• Insufficiently Advanced Alien: The aliens have the ability to travel light years through space to arrive at Earth. Their plan to wipe out humanity is to resurrect the dead and have them attack the living humans. Over the course of the movie, they only succeed in resurrecting 3 humans, so it's unclear how they plan to wipe out humanity without enacting this plan on a grand scale, which they don't seem to be capable of doing. Moreover, the aliens themselves act very childish, shouting about humans' "stupid, stupid minds!" In the end, the alien agents assigned to this operation are defeated by three armed men.
  • It's Always Sunny at Funerals: The opening scene, with the wife of the old man (Bela Lugosi) being buried.
  • Juggling Loaded Guns: The actor playing Lieutenant Harper purposely pointed at things (including his own head!) with his revolver to see if Ed Wood would reshoot the scenes. It's Ed Wood, of course he didn't.
  • Just Plane Wrong: the movie is infamous for its inept portrayal of airline pilots at work.
    • The "cockpit" is a laughably obvious set. There are no realistic flight instruments or controls, the pilots sit on boxes rather than proper chairs, and they use Army-surplus chest microphones that bear no resemblance to actual aircraft radio equipment.
    • Exterior shots show a Douglas DC-6B or DC-7 airliner, which required a flight engineer for safe operation, but this flight crew member is nowhere in evidence.
  • Large-Ham Announcer: The short narration by The Amazing Criswell.
  • Left It In: The actor playing Mr. Trent blows his line while revealing to his wife that he saw a flying saucer. The line is supposed to be, "they're here, that's fact" but he says "they here" instead, but he was not asked to do the line over so the mistake made the final cut of the film.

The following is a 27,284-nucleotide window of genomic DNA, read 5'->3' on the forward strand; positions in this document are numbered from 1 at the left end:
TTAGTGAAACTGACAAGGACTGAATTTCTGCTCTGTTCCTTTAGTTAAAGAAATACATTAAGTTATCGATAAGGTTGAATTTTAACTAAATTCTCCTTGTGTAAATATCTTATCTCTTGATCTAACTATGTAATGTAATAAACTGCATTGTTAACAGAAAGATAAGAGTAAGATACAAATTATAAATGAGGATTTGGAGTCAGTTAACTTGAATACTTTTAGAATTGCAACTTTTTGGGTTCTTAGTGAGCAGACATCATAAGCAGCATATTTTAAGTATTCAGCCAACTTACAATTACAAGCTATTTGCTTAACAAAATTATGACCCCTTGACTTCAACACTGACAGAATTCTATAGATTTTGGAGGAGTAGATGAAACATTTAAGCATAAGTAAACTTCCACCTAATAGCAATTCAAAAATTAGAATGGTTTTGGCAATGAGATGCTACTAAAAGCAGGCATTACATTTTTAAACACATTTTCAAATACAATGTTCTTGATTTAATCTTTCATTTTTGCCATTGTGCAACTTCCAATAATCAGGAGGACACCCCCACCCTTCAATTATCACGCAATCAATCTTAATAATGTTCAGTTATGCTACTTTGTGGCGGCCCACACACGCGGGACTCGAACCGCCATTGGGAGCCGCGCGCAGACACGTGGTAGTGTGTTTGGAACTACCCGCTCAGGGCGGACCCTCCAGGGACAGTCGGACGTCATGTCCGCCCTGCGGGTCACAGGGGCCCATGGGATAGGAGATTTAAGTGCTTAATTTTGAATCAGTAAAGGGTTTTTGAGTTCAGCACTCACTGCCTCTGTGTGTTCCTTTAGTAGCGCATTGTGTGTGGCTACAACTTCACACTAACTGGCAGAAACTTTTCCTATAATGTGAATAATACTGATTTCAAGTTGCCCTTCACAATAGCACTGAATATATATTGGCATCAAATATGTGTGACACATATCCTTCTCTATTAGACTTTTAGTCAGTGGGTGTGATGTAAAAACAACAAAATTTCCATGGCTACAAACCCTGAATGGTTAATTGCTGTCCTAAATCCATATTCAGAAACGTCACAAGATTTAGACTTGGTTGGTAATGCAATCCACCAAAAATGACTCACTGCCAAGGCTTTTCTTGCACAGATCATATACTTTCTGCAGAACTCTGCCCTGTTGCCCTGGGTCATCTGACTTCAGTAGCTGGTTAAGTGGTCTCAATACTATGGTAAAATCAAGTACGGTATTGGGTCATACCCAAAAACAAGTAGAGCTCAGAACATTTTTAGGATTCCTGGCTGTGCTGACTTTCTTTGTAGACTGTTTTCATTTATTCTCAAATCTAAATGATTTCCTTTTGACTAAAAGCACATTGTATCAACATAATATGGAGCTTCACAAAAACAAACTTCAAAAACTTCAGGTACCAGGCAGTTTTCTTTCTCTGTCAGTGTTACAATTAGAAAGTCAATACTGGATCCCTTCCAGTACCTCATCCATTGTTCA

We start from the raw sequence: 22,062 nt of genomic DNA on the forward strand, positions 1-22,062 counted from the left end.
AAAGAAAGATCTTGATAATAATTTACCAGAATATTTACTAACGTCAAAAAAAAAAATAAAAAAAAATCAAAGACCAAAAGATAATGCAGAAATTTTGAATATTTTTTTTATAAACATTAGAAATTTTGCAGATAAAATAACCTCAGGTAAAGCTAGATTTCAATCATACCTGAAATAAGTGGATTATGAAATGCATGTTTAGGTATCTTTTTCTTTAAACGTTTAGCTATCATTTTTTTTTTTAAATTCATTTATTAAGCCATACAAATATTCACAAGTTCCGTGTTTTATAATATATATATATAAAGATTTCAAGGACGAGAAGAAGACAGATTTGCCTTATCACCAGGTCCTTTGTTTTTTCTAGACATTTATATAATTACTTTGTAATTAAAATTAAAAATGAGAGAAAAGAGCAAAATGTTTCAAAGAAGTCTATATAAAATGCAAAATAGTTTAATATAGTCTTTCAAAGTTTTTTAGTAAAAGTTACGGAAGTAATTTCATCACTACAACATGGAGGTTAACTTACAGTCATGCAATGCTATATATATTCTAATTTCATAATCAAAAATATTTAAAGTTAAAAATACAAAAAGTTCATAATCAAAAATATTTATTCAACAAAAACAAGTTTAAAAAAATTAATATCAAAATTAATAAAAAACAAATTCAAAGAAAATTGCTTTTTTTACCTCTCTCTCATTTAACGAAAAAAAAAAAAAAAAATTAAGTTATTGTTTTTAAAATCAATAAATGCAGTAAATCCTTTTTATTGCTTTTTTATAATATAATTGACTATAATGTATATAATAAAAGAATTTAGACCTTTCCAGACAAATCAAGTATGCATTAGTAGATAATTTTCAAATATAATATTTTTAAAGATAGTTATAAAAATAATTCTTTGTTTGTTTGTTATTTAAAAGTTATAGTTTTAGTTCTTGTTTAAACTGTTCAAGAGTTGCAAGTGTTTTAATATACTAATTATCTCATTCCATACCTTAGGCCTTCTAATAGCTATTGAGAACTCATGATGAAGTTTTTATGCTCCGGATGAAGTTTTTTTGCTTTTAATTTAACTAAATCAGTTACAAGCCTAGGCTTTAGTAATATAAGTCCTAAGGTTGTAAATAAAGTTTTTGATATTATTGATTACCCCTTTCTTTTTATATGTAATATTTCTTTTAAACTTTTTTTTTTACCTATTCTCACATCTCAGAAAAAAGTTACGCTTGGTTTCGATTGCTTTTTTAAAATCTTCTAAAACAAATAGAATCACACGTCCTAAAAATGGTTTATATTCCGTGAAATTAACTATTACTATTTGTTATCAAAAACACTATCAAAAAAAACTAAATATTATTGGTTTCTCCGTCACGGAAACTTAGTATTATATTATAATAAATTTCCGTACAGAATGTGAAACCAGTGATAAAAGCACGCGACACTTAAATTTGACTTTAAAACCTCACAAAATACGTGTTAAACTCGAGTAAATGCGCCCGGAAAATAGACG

• Lonely Funeral: The old man played by Bela Lugosi attends one for his wife at the start of the film. This is one of the few times Ed Wood's low budget helped a scene, as the low attendance helps emphasize the old man's loss.
  • Manchild: Eros. He whines, pouts, and blurts out childish retorts like "No, you hold on!" or "You see?! Your stupid minds! Stupid! STUPID!" One wonders if Tanna is actually his nanny, not his second-in-command.
  • May–December Romance: The old man played by Bela Lugosi who was 73 (in the footage he's actually in) and his wife Vampira who was 35 at the time!
  • Missing Steps Plan: Apparently Plan 9 goes "Step one: raise three zombies, two of whom think they're vampires, in a small town. Step two: ???? Step three: global humanity discovers aliens exist. Step Four: ???? Step Five: Humans don't destroy the universe."
  • Mondegreen: When Mr. Trent is saying goodbye to Mrs. Trent before he's off on his next flight, he likely says, "you know, I do love you, darling" but since the actor doesn't really open his mouth and enunciate and he says the words fairly fast, the Rifftrax guys heard the line as "I'm gon' do Lovey Town" instead. They're not wrong; the line is extremely hard to understand since he basically murmurs it and the boom mic or mic he was possibly wearing does not pick the sound up properly, resulting in unintentional hilarity.